Repository Posting Date:
26-Oct-2011
Date of Publication:
22-Jul-2004
Sponsors:
Sigma Theta Tau International

Full metadata record

DC FieldValue Language
dc.typePresentationen_GB
dc.titlePatterns of Use of Complementary Therapies Among Cancer Patients and Their Family Caregiversen_GB
dc.identifier.urihttp://hdl.handle.net/10755/155589-
dc.description.abstract<table><tr><td colspan="2" class="item-title">Patterns of Use of Complementary Therapies Among Cancer Patients and Their Family Caregivers</td></tr><tr class="item-sponsor"><td class="label">Conference Sponsor:</td><td class="value">Sigma Theta Tau International</td></tr><tr class="item-year"><td class="label">Conference Year:</td><td class="value">2004</td></tr><tr class="item-conference-date"><td class="label">Conference Date:</td><td class="value">July 22-24, 2004</td></tr><tr class="item-author"><td class="label">Author:</td><td class="value">Kozachik, Sharon, RN, MSN, MSc</td></tr><tr class="item-institute"><td class="label">P.I. Institution Name:</td><td class="value">Michigan State University, Walther Cancer Institute</td></tr><tr class="item-author-title"><td class="label">Title:</td><td class="value">research assistant</td></tr><tr class="item-email"><td class="label">Email:</td><td class="value">skozach1@son.jhmi.edu</td></tr><tr class="item-co-authors"><td class="label">Co-Authors:</td><td class="value">Gwen Karilyn Wyatt, RN, PhD</td></tr><tr><td colspan="2" class="item-abstract">Objective: To describe characteristics that predicted the number of Complementary Therapies (CTs) selected, and to examine the patterns of CT use among cancer patients and their family caregivers engaged in an 8-week, 5-contact, nurse-directed CT intervention. Design: Quasi-experimental; descriptive, longitudinal. The Wyatt Quality of Life (QOL) model was utilized. Setting/Sample: NCI Community Clinical Oncology Program located in the Midwest. 100 patients receiving chemotherapy for cancer, participated with or without a family caregiver; 70 were female and 30 were males. Eighty caregivers participated; 41 were female and 39 were male. Concepts: Demographics and patters of CT use. Methods: The nurse collected protocol data at each of the 5 encounters over the 8-week intervention. Three CTs were available for patient selection: guided imagery, reflexology, and reminiscence. Demographics were collected after consent for both patients and their caregivers. There were 3 Waves of data collected via telephone interviews: baseline, 9 weeks, and 16 weeks. This abstract focuses upon the demographic and encounter data. Findings: 376 patients were eligible, and 100 (27%) consented to the study. Completion of one CT was the most frequent level of participation for both patients and family caregivers. For patients, only higher education differentiated those who selected to use two or more CTs from those who selected only one CT. There were no significant differences among caregivers. Conclusions: Patients are most likely to complete one CT. Implications: Complementary and Alternative Medicine use in the United States (U.S.) continues to rise, and because cancer patients in past studies have reported that CTs gave them hope and positively mediated their cancer experience, providers need to be alert to the characteristics of patients and caregivers who used CTs, and the number of CTs they can realistically fit into their lives during chemotherapy.</td></tr></table>en_GB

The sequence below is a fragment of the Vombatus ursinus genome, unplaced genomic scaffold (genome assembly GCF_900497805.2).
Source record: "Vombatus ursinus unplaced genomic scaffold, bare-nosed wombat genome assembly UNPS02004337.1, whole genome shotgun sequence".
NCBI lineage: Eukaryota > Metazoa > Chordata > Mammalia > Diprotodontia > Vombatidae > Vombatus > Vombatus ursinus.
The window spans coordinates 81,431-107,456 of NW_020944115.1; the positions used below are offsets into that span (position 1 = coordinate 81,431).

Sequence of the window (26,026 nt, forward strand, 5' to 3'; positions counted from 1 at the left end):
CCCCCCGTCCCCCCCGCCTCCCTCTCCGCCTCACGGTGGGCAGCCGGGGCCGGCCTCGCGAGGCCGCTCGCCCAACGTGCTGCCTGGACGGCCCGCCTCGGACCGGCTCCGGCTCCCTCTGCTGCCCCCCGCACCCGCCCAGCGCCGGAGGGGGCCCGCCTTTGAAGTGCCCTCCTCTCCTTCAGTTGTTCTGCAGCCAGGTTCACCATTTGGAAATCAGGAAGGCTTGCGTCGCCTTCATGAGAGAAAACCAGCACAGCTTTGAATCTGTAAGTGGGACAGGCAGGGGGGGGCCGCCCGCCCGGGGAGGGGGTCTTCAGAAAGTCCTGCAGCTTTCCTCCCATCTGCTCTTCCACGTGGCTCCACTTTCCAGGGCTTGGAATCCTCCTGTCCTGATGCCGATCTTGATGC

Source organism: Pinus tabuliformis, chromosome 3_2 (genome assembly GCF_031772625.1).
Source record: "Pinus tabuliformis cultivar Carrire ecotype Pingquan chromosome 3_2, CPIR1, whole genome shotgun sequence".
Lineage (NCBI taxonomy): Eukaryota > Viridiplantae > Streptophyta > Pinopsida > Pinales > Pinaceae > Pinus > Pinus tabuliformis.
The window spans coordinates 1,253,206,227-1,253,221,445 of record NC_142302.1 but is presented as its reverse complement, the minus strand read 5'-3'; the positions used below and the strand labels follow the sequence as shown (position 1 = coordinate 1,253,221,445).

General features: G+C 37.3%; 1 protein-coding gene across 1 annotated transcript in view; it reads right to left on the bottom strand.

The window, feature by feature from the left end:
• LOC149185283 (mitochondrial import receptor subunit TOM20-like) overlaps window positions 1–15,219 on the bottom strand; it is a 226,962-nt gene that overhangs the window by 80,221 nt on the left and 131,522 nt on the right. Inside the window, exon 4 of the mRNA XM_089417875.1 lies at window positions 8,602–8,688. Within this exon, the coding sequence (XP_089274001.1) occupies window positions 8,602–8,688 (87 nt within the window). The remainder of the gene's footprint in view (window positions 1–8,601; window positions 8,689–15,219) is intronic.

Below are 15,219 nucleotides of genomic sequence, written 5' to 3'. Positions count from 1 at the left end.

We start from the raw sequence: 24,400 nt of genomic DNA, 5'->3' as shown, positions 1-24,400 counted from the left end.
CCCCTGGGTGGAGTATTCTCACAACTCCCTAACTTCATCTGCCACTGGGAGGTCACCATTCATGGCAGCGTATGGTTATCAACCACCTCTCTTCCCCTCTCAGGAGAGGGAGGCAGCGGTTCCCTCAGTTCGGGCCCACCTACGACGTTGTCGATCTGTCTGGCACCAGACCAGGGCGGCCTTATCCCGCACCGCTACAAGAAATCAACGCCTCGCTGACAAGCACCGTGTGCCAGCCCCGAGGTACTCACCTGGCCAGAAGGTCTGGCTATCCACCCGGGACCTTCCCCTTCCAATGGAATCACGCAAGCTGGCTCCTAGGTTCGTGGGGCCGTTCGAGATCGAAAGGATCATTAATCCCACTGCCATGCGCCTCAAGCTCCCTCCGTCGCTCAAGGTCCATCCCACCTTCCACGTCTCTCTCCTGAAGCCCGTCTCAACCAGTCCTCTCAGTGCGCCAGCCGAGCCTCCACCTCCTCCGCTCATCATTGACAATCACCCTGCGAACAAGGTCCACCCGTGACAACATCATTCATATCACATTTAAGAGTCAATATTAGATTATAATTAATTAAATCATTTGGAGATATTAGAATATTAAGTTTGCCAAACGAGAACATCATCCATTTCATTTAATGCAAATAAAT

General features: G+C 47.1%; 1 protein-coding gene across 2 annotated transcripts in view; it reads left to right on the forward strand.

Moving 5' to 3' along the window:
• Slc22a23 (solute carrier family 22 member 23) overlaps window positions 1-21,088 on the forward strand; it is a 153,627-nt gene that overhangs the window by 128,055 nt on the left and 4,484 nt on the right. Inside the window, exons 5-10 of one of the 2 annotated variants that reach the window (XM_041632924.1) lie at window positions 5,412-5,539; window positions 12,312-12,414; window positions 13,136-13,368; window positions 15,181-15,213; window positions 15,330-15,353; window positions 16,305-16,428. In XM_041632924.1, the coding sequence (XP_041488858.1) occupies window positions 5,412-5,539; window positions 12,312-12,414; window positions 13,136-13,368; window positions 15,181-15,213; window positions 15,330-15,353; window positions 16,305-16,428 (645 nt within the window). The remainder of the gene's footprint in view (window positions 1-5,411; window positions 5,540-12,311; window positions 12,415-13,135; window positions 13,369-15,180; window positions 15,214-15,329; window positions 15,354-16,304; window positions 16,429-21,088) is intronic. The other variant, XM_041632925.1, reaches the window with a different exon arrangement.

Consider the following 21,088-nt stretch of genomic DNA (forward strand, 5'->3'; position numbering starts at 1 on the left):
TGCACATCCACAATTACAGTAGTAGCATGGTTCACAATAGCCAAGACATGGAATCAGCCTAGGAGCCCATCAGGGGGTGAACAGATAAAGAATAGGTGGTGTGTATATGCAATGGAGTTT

dc.date.available2011-10-26T13:59:00Z-
dc.date.issued2004-07-22en_GB
dc.date.accessioned2011-10-26T13:59:00Z-
dc.description.sponsorshipSigma Theta Tau Internationalen_GB